The "carpet guys" (illegals working cheap) did a terrible job and the carpet didn't match so it was a double whammy. After a few months during which the carpets were shampooed, the color variation is far less noticeable, but the rotton job the "carpet guys" did, is still terrible. I wish I had just done it myself. The patches they cut are all ragged, they didn't check the direction of the nap, and they super glued them down so I can't get them up.
If you call a carpet company, make sure they send someone who has a clue what they're doing.
You can "dirty" a patch to match the carpet, but you can't unsuperglue a mess, if they make one.
Also, the carpet company never bothered to respond to my complaints.
My suggestion is to see if you can find a piece of matching carpet, cut your patch and see how it blends in, and if it does, just go ahead and tape or glue it in, not worrying about the color variation as much as the fit. The color will conform over time if it's the same carpet.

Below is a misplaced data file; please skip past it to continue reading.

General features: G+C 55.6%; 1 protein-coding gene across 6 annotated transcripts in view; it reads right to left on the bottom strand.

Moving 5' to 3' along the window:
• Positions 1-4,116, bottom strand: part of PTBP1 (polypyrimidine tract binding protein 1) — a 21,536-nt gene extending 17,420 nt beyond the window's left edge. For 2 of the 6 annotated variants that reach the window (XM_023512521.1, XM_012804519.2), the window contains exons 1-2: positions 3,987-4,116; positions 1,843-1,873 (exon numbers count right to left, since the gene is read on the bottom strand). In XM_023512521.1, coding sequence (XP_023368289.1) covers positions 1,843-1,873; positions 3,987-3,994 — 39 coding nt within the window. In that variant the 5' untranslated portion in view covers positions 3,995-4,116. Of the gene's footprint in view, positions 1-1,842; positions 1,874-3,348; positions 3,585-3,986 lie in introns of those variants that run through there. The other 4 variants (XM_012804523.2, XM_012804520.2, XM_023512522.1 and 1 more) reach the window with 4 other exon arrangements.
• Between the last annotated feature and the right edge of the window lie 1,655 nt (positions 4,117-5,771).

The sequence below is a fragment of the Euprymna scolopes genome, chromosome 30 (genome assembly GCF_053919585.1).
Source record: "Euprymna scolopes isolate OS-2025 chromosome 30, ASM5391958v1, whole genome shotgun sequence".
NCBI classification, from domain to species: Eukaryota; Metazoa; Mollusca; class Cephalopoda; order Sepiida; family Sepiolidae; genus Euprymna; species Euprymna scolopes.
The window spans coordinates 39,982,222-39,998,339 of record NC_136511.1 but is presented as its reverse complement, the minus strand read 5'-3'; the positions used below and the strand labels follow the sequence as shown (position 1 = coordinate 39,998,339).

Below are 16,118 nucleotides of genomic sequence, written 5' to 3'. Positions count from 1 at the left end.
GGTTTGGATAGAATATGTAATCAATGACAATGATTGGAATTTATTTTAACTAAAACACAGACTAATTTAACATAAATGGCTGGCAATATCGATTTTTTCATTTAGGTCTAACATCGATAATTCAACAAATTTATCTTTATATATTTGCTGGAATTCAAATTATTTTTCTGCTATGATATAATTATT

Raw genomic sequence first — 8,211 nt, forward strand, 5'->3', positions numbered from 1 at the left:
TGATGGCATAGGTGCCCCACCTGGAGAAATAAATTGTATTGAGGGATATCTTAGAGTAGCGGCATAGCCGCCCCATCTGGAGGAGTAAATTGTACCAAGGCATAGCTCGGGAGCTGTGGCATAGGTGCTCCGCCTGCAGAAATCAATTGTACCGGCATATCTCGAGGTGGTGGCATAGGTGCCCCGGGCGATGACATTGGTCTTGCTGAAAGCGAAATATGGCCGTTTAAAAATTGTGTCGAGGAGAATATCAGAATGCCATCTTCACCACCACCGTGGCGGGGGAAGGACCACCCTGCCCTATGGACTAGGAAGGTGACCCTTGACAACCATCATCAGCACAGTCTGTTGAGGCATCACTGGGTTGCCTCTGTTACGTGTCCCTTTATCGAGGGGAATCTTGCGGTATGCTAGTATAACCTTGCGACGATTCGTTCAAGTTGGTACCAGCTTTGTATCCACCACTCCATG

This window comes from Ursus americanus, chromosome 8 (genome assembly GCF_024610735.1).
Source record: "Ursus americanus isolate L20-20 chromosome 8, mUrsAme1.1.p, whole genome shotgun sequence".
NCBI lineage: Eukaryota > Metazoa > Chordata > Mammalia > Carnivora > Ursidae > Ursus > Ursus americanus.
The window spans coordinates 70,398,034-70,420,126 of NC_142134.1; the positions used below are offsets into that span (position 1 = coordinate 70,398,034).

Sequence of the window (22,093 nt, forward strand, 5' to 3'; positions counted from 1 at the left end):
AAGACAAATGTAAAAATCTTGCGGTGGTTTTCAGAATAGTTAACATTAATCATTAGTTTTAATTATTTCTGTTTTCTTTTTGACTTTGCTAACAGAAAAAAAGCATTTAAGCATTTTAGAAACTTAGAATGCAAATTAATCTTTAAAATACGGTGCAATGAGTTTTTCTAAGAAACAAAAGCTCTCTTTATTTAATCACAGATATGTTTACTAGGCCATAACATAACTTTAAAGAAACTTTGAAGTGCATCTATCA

It's worth a shot to do it yourself, but not to pay a carpet company to do it, IMO.
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What does your contract say they will do? They usually outline things. If it says nothing about piecing OR whole sheets then I would think you are SOL.

Anything that is lose warrants a callback.
As far as seams, contracts usually say seams are not invisible. This keeps PITAs from complaining when they look with a magnifying glass (not saying this is what you did). The seams were invisable on the last job I had done and the contract did say seams are not invisible. It was a HD install.

The HD install referred to above, they even vacuumed the whole rug to get the lose fibers out and the pile laying nice.

Based on my only one experience with installs, obviously they do not compare well.
That's why I chose to have HD do the install. If something was sour I could beat up on them. If they sub-k some bad installer, that is their problem. I could always go there and have someone to bark at. Tell them to pull up purchase history records for some leverage. Not have to settle for excuses that sub-k won't return calls. That is their problem.